State Budget Adjustments Affect Sehome Teachers

Montgomery Meeds

The Washington State Legislature in Olympia. Photo courtesy of The Seattle Times.

Teachers at Sehome High School may be forced to quit or take a reduced schedule by next year due to cuts in the district budget. Students may have fewer class options, and a less flexible schedule due to the changes.

“I was reduced,” Lauren Tucker, English teacher, said. “Right now I am a full time teacher, and the next year I’m reduced. I don’t know what that’s going to be, it depends on how the master schedule shakes out, […] so it could really depend.”

This is the result of the McCleary decision, issued by the Washington State Supreme Court in 2012. The decision found that Washington State was not adequately funding education, and required the state to appropriate more funding by 2018.

“[The appropriation] drew from the taxbase directly from the state,” Martin Atkins, Vice Principal, said. “Most school funding comes from property taxes. And to compensate, or to alleviate that tax burden on taxpayers, the state then said the school district can’t take the levy funds that the voters have approved in your region.”

Levies are temporary local taxes used to supplement school district budgets.

“But for Bellingham schools, it’s a shortfall,” Atkins said. “So the budget for next year is low because of the state’s decision on how to fund schools.”

Atkins also noted that they are hopeful that the legislature will change this, and allow Bellingham School District to use levy money that local voters have already approved. In the meantime, the administration has been doing everything it can to avoid cutting teachers.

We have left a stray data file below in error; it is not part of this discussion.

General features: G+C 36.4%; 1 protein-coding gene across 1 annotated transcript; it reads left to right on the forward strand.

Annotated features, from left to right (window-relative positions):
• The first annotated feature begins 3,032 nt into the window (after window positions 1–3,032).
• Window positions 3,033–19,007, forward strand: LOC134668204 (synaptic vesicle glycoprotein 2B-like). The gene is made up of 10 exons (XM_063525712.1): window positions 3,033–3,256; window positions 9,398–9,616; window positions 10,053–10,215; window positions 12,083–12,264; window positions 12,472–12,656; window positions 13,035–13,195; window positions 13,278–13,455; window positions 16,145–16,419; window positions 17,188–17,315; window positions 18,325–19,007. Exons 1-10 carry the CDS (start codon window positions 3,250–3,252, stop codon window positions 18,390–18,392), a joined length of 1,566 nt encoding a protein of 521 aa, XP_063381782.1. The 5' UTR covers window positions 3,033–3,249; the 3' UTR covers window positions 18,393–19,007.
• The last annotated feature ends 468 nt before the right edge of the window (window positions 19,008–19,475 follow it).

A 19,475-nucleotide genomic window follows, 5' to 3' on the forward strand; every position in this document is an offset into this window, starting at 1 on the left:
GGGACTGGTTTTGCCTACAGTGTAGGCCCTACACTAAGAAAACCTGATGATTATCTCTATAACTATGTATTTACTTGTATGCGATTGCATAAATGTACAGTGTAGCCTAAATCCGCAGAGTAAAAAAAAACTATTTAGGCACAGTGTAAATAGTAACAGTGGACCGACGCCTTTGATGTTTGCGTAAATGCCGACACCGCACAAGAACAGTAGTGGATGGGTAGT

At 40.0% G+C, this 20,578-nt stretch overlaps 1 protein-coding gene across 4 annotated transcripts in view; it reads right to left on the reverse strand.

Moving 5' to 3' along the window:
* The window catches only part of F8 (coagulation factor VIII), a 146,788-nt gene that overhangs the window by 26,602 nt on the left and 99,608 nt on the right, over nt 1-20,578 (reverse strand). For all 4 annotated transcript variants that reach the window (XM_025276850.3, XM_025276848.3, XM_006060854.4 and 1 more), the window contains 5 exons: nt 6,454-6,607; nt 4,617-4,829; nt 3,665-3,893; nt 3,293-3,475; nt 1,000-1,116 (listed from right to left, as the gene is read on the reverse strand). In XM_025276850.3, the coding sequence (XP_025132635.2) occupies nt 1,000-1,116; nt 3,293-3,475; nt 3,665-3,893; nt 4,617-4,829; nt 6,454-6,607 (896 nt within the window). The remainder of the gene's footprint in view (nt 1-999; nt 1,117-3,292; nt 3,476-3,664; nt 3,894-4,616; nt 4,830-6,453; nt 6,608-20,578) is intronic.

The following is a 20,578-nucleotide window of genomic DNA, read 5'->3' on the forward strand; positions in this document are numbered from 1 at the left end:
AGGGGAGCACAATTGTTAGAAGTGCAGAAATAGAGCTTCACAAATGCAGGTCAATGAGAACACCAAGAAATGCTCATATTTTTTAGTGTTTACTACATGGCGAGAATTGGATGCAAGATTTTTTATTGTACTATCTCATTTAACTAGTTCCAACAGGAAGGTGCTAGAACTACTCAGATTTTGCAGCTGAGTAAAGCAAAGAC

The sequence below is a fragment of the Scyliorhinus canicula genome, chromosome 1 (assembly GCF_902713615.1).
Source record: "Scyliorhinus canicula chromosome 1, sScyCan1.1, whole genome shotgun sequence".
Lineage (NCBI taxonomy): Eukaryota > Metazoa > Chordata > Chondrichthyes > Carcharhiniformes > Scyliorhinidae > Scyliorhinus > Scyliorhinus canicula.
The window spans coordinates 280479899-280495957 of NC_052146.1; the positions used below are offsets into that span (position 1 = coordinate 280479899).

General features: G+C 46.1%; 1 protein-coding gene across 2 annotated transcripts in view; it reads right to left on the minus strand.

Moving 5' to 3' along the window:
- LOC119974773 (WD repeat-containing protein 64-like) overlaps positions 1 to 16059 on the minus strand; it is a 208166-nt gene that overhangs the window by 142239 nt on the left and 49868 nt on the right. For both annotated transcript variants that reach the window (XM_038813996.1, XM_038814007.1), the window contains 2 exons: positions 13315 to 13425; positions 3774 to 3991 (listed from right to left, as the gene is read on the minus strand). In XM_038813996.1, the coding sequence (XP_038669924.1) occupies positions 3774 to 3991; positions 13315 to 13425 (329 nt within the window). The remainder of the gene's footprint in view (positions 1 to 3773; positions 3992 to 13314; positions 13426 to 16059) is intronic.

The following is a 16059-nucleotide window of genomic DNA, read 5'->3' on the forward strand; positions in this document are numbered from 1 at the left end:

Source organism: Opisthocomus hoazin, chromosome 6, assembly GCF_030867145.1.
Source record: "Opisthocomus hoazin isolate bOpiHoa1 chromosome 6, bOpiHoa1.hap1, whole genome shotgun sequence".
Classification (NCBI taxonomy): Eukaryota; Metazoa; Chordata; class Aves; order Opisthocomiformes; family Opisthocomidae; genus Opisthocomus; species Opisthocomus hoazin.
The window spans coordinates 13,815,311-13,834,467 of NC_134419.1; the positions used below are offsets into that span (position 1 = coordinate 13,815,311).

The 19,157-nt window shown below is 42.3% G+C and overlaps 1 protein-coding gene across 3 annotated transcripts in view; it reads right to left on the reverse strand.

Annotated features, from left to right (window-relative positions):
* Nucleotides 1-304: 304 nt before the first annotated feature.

“I worked personally with Ms. Kuss-Cybula and […] she tried everything, she worked so hard to make sure that our teachers get to stay on here, cause she knows that that’s the most important part, so she really advocated for me, and I’m sure other teachers as well, but her and Mr. Atkins and the entire admin and district kicked butt at trying to find ways to make cuts to everything besides staff,” Tucker said.

The Bellingham Education Association has also been involved in trying to reach a scheduling solution. “For the people that are using their positions, we’re trying to kind of find out if there are people that are retiring,” Sonya Morrison, French teacher and union representative for Sehome said. “We as departments are trying to hold onto our people as best we can, and offer alternatives.”

A few minutes before midnight last Sunday, the state legislature reached a deal for lifting the levy caps. For districts with fewer than 40,000 full time students, local levies up to the lesser of $2.50 per $1,000 of assessed property value or $2,500 per student would be allowed; as would levies up to the lesser of $2.50 per $1,000 of property value or $3,000 per student for districts with more than 40,000 full time students, according to The Seattle Times. This was passed in an effort to alleviate the financial burden on school districts.